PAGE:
“Our part within the CCC project was a complete system consisting of an innovative, ergonomically optimized driver seat with electrically adjustable features, plus a multifunctional armrest and 12-in. multi-touch display for controlling all vehicle and seat comfort functions,” says Hubert Wittmann, Off-Road Product Manager, GRAMMER AG.
The seat is linked to the vehicle's CANbus system and includes a driver detection system for immediate and completely automatic adjustment to each operator. A force-feedback joystick combined with physical buttons is fully-integrated into the armrest. This means that all the functions and machine characteristics that the driver can control are centrally visible and can be modified at any time, even under adverse working and lighting conditions.
Numerous electrically powered functions are present on the seat, including adjustment of the seat's fore/aft position, height, backrest and seat cushion angles, giving the driver optimal comfort for everyday work. All of these features are controlled by the multi-touch display, eliminating the need for conventional, manual seat controls. It also opens new possibilities for customizing the cab's interior design, since the ambient lights of the cabin and seat are coupled to one another. This enables extras such as illuminated logo on the backrest or illuminated piping which is coordinated with the overall cabin design to evoke a special cab atmosphere.
GRAMMER AG was also in charge of developing the architecture of the graphical user interface (GUI). “The goal was to develop an innovative, user-friendly interface for the multi-touch display. In cooperation with the Dresden University of Technology, [we] designed an intuitive, well-organized, touch-sensitive panel that maximizes workplace ergonomics,” says Wittmann.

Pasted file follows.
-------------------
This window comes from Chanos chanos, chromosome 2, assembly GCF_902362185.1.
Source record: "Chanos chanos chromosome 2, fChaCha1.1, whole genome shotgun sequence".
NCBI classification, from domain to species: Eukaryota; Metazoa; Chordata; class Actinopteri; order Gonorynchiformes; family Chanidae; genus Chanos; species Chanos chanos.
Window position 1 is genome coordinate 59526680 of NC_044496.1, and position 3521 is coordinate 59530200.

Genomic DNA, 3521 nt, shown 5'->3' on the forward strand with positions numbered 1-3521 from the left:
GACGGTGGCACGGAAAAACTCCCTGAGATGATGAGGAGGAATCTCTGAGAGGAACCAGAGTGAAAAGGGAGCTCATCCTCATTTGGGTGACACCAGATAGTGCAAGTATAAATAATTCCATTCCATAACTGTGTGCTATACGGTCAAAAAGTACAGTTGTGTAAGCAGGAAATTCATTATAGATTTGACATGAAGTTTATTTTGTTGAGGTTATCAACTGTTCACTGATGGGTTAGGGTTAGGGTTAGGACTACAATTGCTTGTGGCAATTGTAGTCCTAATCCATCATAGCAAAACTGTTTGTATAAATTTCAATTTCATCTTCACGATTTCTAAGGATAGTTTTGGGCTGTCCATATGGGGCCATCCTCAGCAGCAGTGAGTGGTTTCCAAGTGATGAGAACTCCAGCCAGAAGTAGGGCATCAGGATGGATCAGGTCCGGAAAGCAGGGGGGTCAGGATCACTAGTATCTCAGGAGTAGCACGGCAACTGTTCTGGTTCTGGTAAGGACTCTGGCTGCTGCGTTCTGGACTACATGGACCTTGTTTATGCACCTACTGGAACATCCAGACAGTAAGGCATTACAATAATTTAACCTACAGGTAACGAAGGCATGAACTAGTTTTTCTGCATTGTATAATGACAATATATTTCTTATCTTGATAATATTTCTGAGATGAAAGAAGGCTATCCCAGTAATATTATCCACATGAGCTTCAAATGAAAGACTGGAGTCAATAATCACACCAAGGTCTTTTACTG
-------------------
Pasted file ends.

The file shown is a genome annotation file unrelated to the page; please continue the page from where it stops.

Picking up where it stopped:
The aforementioned central body computer supplied by Bosch operates on a complex modular CAN matrix that links and controls all of the CAN-enabled components and their functions, as well as processes the incoming and outgoing signals.
Smart cloud technology from SAVVY Telematic Systems uses RFID tags to record the working and operating times of the operator and the equipment, register the equipment status and log possible damage. For example, the scene-based lighting control satisfies customers’ increasing demand for convenience and comfort, and the active access control system from HELLA and SAVVY Telematic Systems fulfills the demand for increased safety and security in all areas. By means of appropriate key codes, it is possible to flexibly broaden or restrict the range of functions available to the operator.
The air-conditioner from AURORA can be conveniently controlled by the machine operator via the central touchscreen panel. The set of new-style air vents have been optimally arranged for individual, tailored ventilation together with the heater and air-conditioner.
The quality of maintenance inside the cab is significantly enhanced by the use of RFID-chipped air filters from HYDAC. The service life and usage state of the filters are continuously monitored. There is no longer any need to replace filters ‘just in case.’ The cab interior takes into account the space required for air ducts, and particularly the need for easy access to the filter system. This is especially important for the particular requirements of the construction and agriculture industries.
The CAB Concept Cluster’s collaboration and unified mission to develop a technologically advanced operator cabin successfully demonstrated the massive potential of more efficient and effective system integration earlier in a vehicle’s design phase. “We continually pushed the envelope of the integration concept and have created a unique project that carries considerable weight in the international markets,” concludes Georg Fritzmeier, owner of the Fritzmeier Group.
The CCC’s next project has already begun: An optimized and integrated cab system for the agricultural equipment industry is to be ready and presented at Agritechnica 2017 in Hanover, Germany.